As for the rest, these are two Ice-cream Sandwich packages that are very similar in terms of core functionality. Even some of the added features are the same, like the Apt-X audio codec for high-quality stereo sound over Bluetooth. The burst shot, HDR and the ability to simultaneously take photos and videos are available in both smartphones too. So is the wireless HDMI connectivity (Samsung AllShare Cast & HTC Media Link HD).
HTC Sense UI vs. Samsung TouchWiz UI
Both the One X and the Galaxy S III offer free extension to your Dropbox storage, 25GB by HTC and 50GB by Samsung (both over 2 years).
Normally, the software comparison would've boiled down to deciding between Sense and TouchWiz but Samsung are tipping the scales in their favor with an impressive set of extra features, some of which are exclusive to the Galaxy S III.
Of course, not all of them are deciders. The S-Voice is a direct take on Siri, but it really fails to live up to expectations, while the NFC-based media sharing over S Beam has limited application for now. Pop-up play will rarely be used while Buddy photo share borders on useless. For more details on these added features you can check out our dedicated Galaxy S III preview.
Samsung Galaxy S Iii Preview Samsung Galaxy S Iii Preview
Some of the available voice commands • Setting an alarm
The ones we're most impressed with are Smart Stay and Direct call. Direct Call lets you dial a number by lifting the phone up to your ear while browsing contacts or reading/composing a message.
Samsung Galaxy S Iii Preview
The Direct call/pickup gesture
Smart stay uses the front camera (most likely) to detect whether you're looking at the screen before switching to standby. You no longer have to worry about the screen dimming or shutting off when you're right in the middle of something.
There are some new gesture controls too, while all the HTC One X has to offer in terms of added features is Beats Audio. Of course, when it comes to the core ICS functionality, the two phones have everything a flagship needs to have. The Galaxy S III is way ahead in terms of extra add-ons but these features may not be equally relevant to all users. What everybody cares about is performance, so let's move on to our benchmarks.

Synthetic benchmarks

Benchmark Pi is a simple single-threaded benchmark, so we thought we knew what we can expect from it. Yet, the Galaxy S III got pretty much the same result as the HTC One X and even though its 4 Cortex-A9 cores are clocked 100MHz lower than those of the HTC top dog. The Krait cores powering the HTC One S take the top spot though.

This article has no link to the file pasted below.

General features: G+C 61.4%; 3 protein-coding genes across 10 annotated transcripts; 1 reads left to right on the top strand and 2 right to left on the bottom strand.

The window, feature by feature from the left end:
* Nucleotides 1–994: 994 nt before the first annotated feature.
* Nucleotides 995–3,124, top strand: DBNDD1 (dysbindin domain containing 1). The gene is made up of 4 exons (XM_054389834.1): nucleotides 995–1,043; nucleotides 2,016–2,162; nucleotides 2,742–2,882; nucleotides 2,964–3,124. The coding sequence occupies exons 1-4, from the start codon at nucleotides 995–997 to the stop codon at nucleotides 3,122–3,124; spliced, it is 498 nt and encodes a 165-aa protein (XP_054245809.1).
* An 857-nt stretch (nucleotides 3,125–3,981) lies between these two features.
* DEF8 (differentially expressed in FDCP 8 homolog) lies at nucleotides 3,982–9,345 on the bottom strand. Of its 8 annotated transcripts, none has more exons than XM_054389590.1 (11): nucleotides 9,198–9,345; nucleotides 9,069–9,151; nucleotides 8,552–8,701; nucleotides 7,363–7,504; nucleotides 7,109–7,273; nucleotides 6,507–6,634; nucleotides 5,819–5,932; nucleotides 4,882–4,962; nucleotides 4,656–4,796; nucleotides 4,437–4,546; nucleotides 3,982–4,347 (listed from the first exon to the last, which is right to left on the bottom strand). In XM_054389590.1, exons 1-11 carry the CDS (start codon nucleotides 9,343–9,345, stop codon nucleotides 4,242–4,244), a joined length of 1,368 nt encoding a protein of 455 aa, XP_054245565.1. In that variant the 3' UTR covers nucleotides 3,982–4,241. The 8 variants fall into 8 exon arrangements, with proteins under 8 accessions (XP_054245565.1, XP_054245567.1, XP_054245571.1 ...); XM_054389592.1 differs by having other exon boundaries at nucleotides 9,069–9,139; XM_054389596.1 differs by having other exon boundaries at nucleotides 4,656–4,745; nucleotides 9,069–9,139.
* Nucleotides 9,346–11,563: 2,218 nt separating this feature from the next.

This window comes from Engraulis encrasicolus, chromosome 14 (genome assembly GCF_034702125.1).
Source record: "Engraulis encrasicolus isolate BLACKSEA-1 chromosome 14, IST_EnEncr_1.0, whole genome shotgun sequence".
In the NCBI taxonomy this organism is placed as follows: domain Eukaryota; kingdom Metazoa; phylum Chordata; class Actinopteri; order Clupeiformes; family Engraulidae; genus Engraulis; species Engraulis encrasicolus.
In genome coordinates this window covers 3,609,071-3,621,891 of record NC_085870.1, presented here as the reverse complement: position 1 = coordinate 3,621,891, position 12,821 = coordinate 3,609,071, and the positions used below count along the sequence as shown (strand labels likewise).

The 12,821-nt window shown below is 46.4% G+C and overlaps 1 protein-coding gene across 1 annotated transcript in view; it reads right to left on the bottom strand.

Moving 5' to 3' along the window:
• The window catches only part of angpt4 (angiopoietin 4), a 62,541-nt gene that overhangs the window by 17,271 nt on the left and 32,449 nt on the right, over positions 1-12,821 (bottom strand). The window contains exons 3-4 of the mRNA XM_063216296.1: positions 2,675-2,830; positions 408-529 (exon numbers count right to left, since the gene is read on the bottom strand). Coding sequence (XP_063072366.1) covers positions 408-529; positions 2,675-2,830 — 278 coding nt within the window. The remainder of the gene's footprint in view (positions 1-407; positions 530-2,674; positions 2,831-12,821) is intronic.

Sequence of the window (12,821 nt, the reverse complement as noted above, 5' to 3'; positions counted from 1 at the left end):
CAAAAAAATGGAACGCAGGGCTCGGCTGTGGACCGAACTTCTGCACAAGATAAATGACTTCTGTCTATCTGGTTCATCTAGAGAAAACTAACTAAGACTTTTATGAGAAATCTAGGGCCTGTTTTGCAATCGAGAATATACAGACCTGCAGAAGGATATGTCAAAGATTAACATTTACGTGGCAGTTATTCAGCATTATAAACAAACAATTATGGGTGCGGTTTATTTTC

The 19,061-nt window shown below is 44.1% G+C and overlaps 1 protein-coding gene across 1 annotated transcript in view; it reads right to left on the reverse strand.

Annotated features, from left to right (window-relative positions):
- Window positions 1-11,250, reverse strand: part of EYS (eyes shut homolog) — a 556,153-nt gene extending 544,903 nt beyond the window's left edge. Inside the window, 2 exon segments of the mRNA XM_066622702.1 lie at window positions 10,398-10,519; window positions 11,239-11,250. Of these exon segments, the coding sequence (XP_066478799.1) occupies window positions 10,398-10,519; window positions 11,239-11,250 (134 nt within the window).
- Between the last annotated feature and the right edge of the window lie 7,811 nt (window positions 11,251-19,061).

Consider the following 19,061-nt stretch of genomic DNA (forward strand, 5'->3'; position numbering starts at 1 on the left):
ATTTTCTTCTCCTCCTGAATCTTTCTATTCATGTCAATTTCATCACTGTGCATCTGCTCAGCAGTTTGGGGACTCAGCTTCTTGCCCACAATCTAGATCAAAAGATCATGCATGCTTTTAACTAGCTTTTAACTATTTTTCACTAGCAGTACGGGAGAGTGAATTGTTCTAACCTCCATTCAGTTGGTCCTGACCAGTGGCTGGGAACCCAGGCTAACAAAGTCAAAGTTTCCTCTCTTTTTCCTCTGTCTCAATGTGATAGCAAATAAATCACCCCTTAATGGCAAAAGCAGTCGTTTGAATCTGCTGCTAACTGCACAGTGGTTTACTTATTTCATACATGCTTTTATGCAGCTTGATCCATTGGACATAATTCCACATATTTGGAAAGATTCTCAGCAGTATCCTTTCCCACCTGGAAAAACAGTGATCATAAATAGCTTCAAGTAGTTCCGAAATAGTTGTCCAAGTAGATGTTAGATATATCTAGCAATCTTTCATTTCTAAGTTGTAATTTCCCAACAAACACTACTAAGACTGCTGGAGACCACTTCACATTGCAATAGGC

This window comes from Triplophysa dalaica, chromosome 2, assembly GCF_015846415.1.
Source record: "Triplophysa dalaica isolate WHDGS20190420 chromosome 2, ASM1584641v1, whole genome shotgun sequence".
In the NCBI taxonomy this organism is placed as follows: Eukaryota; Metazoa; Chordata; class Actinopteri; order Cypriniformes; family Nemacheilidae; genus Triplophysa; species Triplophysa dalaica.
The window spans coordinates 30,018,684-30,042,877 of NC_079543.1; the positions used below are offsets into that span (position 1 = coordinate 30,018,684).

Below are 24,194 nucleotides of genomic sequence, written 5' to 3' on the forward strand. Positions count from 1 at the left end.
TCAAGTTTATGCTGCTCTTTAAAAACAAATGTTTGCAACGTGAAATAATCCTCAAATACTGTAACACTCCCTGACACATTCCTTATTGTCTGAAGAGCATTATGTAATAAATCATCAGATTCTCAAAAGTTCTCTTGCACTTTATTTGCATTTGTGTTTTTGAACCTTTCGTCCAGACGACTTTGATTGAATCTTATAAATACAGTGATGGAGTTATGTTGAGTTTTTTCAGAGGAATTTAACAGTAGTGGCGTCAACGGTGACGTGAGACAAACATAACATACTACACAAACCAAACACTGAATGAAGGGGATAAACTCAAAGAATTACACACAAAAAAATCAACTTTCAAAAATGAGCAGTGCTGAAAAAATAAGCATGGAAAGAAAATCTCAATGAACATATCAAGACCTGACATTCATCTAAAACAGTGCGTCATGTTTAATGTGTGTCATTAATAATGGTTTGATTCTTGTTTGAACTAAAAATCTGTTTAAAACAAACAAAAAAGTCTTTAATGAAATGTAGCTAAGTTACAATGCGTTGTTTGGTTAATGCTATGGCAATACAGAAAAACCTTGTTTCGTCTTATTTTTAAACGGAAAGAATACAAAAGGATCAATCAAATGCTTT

Benchmark Pi

Lower is better
  • HTC One S306
  • HTC One X338
  • Samsung Galaxy S III344
  • Samsung Galaxy Note 10.1351
  • Samsung Galaxy Nexus408
  • Samsung Galaxy S II452
  • Sony Xperia S536
  • HTC Sensation XE583
Linpack offers multithreaded benchmarking, making it essential for testing quad-core beasts. The Samsung Galaxy S III managed to beat the One X by a pretty comfortable margin - about 40%. The One S once again comes out on top, with a 19% lead on the S III.
The benchmark had some issues with Ice Cream Sandwich, so what we're seeing here might be due to Samsung's software getting along with Linpack better.


Higher is better
  • HTC One S210
  • Samsung Galaxy S III177.1
  • HTC One X126.1
  • Samsung Galaxy Note 10.190
  • Sony Xperia S86.4
  • Samsung Galaxy S II77.6
  • Samsung Galaxy Nexus77.1
  • HTC Sensation XE50.4
Quadrant is a composite benchmark (it tests CPU, GPU and I/O). The Galaxy S III easily got the top score here, having a nice lead over the HTC One X in terms of general performance, with the One S splitting the difference.


Higher is better
  • Samsung Galaxy S III5365
  • HTC One S5047
  • HTC One X4842
  • Samsung Galaxy Note3531
  • Sony Xperia S3173
  • Samsung Galaxy S II3053
  • Samsung Galaxy Nexus2316
The Samsung Galaxy S III relies on a Mali-400MP GPU, though the exact details (number of cores, clock speed, etc.) are still to be revealed. The One X has an NVIDIA GPU and both have to push the exact same number of pixels.
The Galaxy S III shows the best 3D performance of a droid phone yet, with an 11fps lead over the HTC One X. The One S is slightly ahead but it only has a qHD screen.
Note that older Samsung models used to have a 60fps framerate maximum set in software and we're not sure yet if the Galaxy S III is running into such a limit, artificially lowering its score (NenaMark reports the results in FPS). Let's see what GLBenchmark has to say.

NenaMark 2

Higher is better
  • HTC One S60.5
  • Samsung Galaxy S III58.8
  • Samsung Galaxy S II51.6
  • HTC One X47.5
  • Samsung Galaxy Note 10.143.6
  • Sony Xperia S37.5
  • Samsung Galaxy Nexus24
  • HTC Sensation XE23
We're using the Egypt test in offscreen 720p mode so that results are directly comparable even though some devices have physical screen resolutions different from 720p.
The Samsung Galaxy S III cements its lead, with a whopping 40fps more than the HTC One X. The One X offers the very playable 63fps, but heavier games will push it below the 30fps mark sooner than they do the S III.

GLBenchmark Egypt (offscreen 720p)

Higher is better
  • New Apple iPad140
  • Samsung Galaxy S III103
  • Apple iPad 290
  • Apple iPhone 4S73
  • HTC One X63
  • Samsung Galaxy S II62
  • HTC One S56
SunSpider is a JavaScript benchmark that doesn't care much about the number of CPU cores, but is strongly affected by how optimized the JavaScript engine is and the raw performance of a core.